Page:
“Sociologists use the term “androcentrism” to refer to a new kind of sexism, one that replaces the favoring of men over women with the favoring of masculinity over femininity. According to the rules of androcentrism, men and women alike are rewarded, but only insofar as they are masculine (e.g., they play sports, drink whiskey, and are lawyers or surgeons w00t!). Meanwhile, men are punished for doing femininity and women… well, women are required to do femininity and simultaneously punished for it.”—
“I don’t think the argument in favor of libraries is especially ideological or ethical. I would even agree with those who say it’s not especially logical. I think for most people it’s emotional. Not logos or ethos but pathos. This is not a denigration: emotion also has a place in public policy. We’re humans, not robots. The people protesting the closing of Kensal Rise Library love that library. They were open to any solution on the left or on the right if it meant keeping their library open. They were ready to Big Society the hell out of that place. A library is one of those social goods that matter to people of many different political attitudes. All that the friends of Kensal Rise and Willesden Library and similar services throughout the country are saying is: these places are important to us.”—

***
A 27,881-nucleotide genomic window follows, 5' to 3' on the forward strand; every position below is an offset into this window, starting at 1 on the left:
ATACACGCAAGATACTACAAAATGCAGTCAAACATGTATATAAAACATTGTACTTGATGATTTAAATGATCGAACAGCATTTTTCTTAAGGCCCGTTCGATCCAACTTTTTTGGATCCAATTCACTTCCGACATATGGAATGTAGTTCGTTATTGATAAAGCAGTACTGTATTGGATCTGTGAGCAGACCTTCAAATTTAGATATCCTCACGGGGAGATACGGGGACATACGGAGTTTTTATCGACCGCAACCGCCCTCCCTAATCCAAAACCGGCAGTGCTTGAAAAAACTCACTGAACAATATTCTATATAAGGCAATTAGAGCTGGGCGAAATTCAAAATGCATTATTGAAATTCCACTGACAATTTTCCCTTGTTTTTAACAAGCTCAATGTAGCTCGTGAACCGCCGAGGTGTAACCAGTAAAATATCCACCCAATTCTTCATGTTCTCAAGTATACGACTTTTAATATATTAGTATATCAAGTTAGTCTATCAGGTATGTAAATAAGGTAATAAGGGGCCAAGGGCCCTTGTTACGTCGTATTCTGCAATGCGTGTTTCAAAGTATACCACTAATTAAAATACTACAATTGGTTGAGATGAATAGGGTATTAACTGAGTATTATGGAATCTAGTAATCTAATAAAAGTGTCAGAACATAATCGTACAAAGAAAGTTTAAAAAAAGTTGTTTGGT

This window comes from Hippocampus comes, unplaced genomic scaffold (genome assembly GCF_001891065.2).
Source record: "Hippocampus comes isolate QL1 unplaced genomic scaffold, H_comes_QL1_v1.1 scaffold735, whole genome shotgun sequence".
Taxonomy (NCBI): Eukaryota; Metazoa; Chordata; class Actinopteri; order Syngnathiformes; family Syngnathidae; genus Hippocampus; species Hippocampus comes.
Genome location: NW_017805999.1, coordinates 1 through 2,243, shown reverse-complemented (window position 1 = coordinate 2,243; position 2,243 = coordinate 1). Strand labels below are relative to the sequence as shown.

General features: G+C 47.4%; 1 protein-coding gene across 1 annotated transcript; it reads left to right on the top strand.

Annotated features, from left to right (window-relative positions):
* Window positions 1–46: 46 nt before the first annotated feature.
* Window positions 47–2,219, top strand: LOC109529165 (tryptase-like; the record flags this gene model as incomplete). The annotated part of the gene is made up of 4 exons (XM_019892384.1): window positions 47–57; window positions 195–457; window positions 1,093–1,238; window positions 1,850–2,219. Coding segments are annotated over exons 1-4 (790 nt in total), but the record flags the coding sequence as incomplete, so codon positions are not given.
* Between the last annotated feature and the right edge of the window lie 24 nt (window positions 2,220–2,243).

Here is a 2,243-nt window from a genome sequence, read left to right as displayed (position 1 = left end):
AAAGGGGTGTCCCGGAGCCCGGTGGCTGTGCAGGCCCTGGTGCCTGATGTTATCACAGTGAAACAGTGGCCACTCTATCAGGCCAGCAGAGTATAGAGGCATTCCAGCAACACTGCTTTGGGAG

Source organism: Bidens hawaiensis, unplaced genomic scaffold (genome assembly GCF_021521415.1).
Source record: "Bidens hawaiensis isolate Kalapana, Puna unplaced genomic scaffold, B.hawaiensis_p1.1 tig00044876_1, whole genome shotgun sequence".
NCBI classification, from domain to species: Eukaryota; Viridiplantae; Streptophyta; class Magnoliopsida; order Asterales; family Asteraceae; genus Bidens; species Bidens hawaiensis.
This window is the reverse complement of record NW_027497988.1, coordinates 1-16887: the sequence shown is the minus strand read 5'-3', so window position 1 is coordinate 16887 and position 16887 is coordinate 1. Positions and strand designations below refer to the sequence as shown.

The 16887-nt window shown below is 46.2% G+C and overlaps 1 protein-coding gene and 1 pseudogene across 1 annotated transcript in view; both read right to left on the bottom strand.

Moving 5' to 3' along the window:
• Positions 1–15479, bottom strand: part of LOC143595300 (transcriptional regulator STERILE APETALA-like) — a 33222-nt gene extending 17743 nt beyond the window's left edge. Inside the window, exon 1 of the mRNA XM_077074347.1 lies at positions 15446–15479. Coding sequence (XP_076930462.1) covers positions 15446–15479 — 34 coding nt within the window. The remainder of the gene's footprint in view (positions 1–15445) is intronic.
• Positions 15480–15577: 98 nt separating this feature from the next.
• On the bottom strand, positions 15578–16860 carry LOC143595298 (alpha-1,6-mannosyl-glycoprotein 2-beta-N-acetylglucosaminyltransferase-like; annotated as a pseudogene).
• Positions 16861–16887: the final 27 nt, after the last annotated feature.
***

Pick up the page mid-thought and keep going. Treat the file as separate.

Two years ago, a colleague approached me about starting a course at our high school (residential 9-12 school) that dealt with ideation and creativity. As we talked, read, and brainstormed, the course which developed, Design for Social Impact, grew into an experience which teaches kids how to use…
Dear theknifebusiness, and anyone else thinking something similar:
The Final Sentence is an inclusive project. The point is to collect the final sentences of every literary work. It is also a community project, which means that we rely on readers of all ages and tastes to provide us with…
I’m absolutely in love with this response.
The value of a literary work doesn’t come from how many copies are sold or whether or not it has a certain type of eloquence, but from what people get out of it. If a work has or will change a life for the better, it is worthy of being spoken about. I wish more people understood that. Thank you.
“For the survivor who chooses to testify, it is clear: his duty is to bear witness for the dead and for the living. He has no right to deprive future generations of a past that belongs to our collective memory. To forget would be not only dangerous but offensive; to forget the dead would be akin to killing them a second time.”—Elie Wiesel, Night (via bookmania)
“In Austin, someone has scrawled on the bathroom wall of a cafe on Congress Street, ‘I don’t know if you or I exist, but somewhere there are poems about us.’”—Linh Dinh, from “Poetry Sightings” (via weisse wiese)